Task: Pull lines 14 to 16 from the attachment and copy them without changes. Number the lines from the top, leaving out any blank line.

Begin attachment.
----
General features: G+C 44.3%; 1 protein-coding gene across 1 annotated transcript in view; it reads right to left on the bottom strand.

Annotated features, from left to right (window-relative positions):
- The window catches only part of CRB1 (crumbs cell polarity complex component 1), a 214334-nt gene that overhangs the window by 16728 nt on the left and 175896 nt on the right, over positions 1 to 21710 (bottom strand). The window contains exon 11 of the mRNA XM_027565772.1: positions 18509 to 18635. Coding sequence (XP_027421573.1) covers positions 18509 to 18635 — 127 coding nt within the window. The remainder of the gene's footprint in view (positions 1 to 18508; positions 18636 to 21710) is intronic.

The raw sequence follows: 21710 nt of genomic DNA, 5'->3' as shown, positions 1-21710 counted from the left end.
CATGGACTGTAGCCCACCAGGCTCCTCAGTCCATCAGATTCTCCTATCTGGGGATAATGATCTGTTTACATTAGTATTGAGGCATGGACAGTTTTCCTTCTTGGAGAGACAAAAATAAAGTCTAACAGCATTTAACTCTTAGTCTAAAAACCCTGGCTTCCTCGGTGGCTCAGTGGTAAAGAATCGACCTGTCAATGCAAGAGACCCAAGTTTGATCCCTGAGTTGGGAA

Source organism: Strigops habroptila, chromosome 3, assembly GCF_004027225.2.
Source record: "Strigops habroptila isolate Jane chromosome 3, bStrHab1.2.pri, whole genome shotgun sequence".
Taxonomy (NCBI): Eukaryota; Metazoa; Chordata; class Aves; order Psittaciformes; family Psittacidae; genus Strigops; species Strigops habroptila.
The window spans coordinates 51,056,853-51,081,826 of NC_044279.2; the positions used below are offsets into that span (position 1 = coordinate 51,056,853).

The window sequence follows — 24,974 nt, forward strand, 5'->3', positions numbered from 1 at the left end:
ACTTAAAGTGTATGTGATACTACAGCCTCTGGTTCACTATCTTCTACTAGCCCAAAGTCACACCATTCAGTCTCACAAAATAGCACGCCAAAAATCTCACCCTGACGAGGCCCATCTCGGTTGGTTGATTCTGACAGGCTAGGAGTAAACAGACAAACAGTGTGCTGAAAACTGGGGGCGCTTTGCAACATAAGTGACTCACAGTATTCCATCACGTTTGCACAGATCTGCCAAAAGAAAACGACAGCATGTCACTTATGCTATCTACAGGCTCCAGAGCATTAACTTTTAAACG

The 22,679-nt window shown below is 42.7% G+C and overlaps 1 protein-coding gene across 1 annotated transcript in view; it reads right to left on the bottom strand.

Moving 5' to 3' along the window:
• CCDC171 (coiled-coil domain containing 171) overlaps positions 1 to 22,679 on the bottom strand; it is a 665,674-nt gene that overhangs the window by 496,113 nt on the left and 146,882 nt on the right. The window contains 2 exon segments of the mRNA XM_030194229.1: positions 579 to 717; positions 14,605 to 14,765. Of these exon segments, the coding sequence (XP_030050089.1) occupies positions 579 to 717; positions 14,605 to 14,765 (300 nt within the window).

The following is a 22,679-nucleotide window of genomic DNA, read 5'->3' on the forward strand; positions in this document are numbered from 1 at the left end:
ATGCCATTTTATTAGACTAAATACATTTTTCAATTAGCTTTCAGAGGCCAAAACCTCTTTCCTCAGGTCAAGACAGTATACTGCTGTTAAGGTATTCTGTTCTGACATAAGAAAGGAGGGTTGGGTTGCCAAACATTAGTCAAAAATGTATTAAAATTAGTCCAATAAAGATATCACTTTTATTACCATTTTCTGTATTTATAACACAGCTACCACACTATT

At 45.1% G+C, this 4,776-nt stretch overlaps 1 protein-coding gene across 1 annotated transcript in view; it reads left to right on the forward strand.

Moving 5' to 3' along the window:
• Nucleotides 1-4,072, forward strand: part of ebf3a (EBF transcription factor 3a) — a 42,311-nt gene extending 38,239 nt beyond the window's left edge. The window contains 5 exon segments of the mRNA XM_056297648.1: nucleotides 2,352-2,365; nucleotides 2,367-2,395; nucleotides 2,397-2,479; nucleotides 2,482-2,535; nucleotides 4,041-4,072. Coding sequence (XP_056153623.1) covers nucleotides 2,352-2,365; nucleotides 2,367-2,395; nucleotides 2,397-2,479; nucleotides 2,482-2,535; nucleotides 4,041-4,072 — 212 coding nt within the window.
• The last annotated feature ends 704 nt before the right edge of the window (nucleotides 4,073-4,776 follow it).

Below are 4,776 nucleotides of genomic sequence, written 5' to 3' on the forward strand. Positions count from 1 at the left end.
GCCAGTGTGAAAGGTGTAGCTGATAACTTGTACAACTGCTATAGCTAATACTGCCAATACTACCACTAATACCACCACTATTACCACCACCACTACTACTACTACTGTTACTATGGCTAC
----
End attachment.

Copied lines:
• CCDC171 (coiled-coil domain containing 171) overlaps positions 1 to 22,679 on the bottom strand; it is a 665,674-nt gene that overhangs the window by 496,113 nt on the left and 146,882 nt on the right. The window contains 2 exon segments of the mRNA XM_030194229.1: positions 579 to 717; positions 14,605 to 14,765. Of these exon segments, the coding sequence (XP_030050089.1) occupies positions 579 to 717; positions 14,605 to 14,765 (300 nt within the window).

The following is a 22,679-nucleotide window of genomic DNA, read 5'->3' on the forward strand; positions in this document are numbered from 1 at the left end:
ATGCCATTTTATTAGACTAAATACATTTTTCAATTAGCTTTCAGAGGCCAAAACCTCTTTCCTCAGGTCAAGACAGTATACTGCTGTTAAGGTATTCTGTTCTGACATAAGAAAGGAGGGTTGGGTTGCCAAACATTAGTCAAAAATGTATTAAAATTAGTCCAATAAAGATATCACTTTTATTACCATTTTCTGTATTTATAACACAGCTACCACACTATT